Subway Breaks First Online Interactive Game for Kids' Pak MealSubway Restaurants yesterday broke its first online interactive game for children as part of a push for its Kids' Pak Meal, a move intended to ramp up awareness and broaden the consumer base for that product.
In partnership with AOL Time Warner's Cartoon Network, Subway launched the game on subway.com, based on the cable network's "Sheep in the Big City" show.
Children playing the interactive game can see "Sheep" toys popping up. These toys can be found in Kids' Pak Meals, making the online game a traffic driver to Subway stores in the United States and Canada.
"We would like to talk to kids online," said Joanne Vermilya, promotional services supervisor at the Subway Franchisee Advertising Fund Trust, Milford, CT. "We want to take it one step further where they play the game. The game cleverly integrates the toys.
"Obviously our strategy is to get kids to tell the parents to come to Subway," Vermilya said.
Subway's latest marketing push signifies the growing interest of fast-food chains in online games. McDonald's Corp. broke its first online contest on March 30 for its Happy Kids Meal and Mighty Kids Meal. The burger giant partnered with Miramax/Dimension Film for the studio's "Spy Kids" movie.
The Kids' Pak Meal currently targets preschoolers. With this interactive online game, it also seeks to tap children age 4 to 8 -- the Cartoon Network's fan base for the "Sheep in the Big City" show, Vermilya said.
"They coincide with our target," she said. "We're trying to go a little bit older than we have in the past."
Created by b. little & Co., New York, the online game features the character Sheep, who is loose in the city. Children who play this game use a helicopter to find him. When they catch Sheep, toys based on characters from the show pop up.
Also created by b. little, these toys can be found in Kids' Pak Meals at Subway stores.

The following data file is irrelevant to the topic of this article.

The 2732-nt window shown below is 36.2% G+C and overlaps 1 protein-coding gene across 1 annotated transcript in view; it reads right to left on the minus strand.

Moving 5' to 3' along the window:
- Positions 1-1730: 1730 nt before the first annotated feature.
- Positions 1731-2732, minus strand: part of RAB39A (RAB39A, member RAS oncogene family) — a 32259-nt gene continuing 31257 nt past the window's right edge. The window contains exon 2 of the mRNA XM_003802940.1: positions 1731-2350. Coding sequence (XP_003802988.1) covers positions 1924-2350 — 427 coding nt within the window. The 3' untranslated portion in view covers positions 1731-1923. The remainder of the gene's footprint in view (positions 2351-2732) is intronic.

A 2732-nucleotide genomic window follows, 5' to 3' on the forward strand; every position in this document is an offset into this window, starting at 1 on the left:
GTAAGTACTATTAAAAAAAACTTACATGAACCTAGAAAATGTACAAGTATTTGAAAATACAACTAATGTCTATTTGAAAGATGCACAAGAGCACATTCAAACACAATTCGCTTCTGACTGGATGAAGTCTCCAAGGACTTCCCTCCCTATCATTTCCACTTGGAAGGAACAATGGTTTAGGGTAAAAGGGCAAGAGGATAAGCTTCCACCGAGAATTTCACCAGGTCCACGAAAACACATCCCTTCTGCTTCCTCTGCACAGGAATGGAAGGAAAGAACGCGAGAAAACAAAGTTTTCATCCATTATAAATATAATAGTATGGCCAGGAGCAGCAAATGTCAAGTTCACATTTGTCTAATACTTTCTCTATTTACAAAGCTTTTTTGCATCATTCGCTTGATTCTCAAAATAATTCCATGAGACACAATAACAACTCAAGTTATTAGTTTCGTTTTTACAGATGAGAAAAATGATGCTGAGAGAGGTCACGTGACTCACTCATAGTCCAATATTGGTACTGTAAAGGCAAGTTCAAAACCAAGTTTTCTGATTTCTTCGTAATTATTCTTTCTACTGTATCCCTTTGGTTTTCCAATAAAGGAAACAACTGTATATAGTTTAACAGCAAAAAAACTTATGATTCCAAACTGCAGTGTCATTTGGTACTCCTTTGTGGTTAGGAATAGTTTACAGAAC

Subway's toys are based on characters from the "Sheep" program. Sheep flees his idyllic farm life after being pursued by General Specific and his assistant, Private Public. He hides in the city to avoid becoming a component in a powerful ray gun being developed by the military.
Subway earlier this year partnered with the Cartoon Network for toys based on "Johnny Bravo" and last year for "Powerpuff Girls."
The toys include Sheep posing on a sidewalk in the city; General Specific watching as Sheep lights up a fun gun; Sheep leaping as Private Public tries to capture him; and the "secret military helicopter" as the general and private look for Sheep.
Fuel North America, New York, designed the game pages on subway.com.
Subway usually runs eight promotions a year that plug its Kids' Pak Meal. Selling since 1992, the Kids' Pak Meal costs about $2.49. This covers a sandwich on a deli roll, a drink, a cookie and, in this instance, a "Sheep" toy.
Running through July 8, the online game is supported by point-of-purchase materials with "Sheep" art on them. These include a display card and ad slicks for local media.
"We don't have another similar project in place, but I think this will open a door to maybe some online tie-in games for our future promotions down the line," Vermilya said.